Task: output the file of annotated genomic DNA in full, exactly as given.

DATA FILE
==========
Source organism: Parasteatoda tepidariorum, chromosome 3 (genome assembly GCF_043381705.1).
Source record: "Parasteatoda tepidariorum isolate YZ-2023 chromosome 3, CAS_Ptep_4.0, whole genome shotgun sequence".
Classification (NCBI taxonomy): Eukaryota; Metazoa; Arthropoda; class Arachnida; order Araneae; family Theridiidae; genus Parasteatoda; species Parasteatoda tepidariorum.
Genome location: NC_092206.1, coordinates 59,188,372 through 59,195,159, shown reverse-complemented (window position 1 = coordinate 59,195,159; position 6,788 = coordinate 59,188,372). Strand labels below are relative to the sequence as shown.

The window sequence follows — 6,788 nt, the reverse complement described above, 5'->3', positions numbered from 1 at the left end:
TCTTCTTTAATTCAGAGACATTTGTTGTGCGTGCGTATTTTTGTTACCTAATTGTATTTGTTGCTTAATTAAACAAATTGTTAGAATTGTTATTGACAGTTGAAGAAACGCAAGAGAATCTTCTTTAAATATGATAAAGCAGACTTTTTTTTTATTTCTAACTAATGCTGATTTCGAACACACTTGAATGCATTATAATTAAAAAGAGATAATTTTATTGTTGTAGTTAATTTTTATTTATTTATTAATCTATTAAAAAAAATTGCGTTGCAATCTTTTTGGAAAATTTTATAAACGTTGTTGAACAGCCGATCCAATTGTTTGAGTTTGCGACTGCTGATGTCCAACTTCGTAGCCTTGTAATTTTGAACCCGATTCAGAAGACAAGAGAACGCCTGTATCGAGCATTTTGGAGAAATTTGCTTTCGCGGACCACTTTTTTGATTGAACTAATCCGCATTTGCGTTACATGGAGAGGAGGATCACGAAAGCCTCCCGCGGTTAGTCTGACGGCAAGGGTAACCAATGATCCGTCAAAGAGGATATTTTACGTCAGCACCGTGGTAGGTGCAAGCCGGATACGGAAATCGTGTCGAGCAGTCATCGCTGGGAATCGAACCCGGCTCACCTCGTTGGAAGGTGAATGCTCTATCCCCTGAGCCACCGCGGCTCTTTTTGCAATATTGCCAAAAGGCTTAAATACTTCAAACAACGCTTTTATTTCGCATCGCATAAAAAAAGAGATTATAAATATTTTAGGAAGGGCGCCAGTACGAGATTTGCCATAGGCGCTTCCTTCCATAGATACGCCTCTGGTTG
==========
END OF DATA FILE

Source organism: Parasteatoda tepidariorum, chromosome 3 (genome assembly GCF_043381705.1).
Source record: "Parasteatoda tepidariorum isolate YZ-2023 chromosome 3, CAS_Ptep_4.0, whole genome shotgun sequence".
Classification (NCBI taxonomy): Eukaryota; Metazoa; Arthropoda; class Arachnida; order Araneae; family Theridiidae; genus Parasteatoda; species Parasteatoda tepidariorum.
Genome location: NC_092206.1, coordinates 59,188,372 through 59,195,159, shown reverse-complemented (window position 1 = coordinate 59,195,159; position 6,788 = coordinate 59,188,372). Strand labels below are relative to the sequence as shown.

The window sequence follows — 6,788 nt, the reverse complement described above, 5'->3', positions numbered from 1 at the left end:
TCTTCTTTAATTCAGAGACATTTGTTGTGCGTGCGTATTTTTGTTACCTAATTGTATTTGTTGCTTAATTAAACAAATTGTTAGAATTGTTATTGACAGTTGAAGAAACGCAAGAGAATCTTCTTTAAATATGATAAAGCAGACTTTTTTTTTATTTCTAACTAATGCTGATTTCGAACACACTTGAATGCATTATAATTAAAAAGAGATAATTTTATTGTTGTAGTTAATTTTTATTTATTTATTAATCTATTAAAAAAAATTGCGTTGCAATCTTTTTGGAAAATTTTATAAACGTTGTTGAACAGCCGATCCAATTGTTTGAGTTTGCGACTGCTGATGTCCAACTTCGTAGCCTTGTAATTTTGAACCCGATTCAGAAGACAAGAGAACGCCTGTATCGAGCATTTTGGAGAAATTTGCTTTCGCGGACCACTTTTTTGATTGAACTAATCCGCATTTGCGTTACATGGAGAGGAGGATCACGAAAGCCTCCCGCGGTTAGTCTGACGGCAAGGGTAACCAATGATCCGTCAAAGAGGATATTTTACGTCAGCACCGTGGTAGGTGCAAGCCGGATACGGAAATCGTGTCGAGCAGTCATCGCTGGGAATCGAACCCGGCTCACCTCGTTGGAAGGTGAATGCTCTATCCCCTGAGCCACCGCGGCTCTTTTTGCAATATTGCCAAAAGGCTTAAATACTTCAAACAACGCTTTTATTTCGCATCGCATAAAAAAAGAGATTATAAATATTTTAGGAAGGGCGCCAGTACGAGATTTGCCATAGGCGCTTCCTTCCATAGATACGCCTCTGGTTG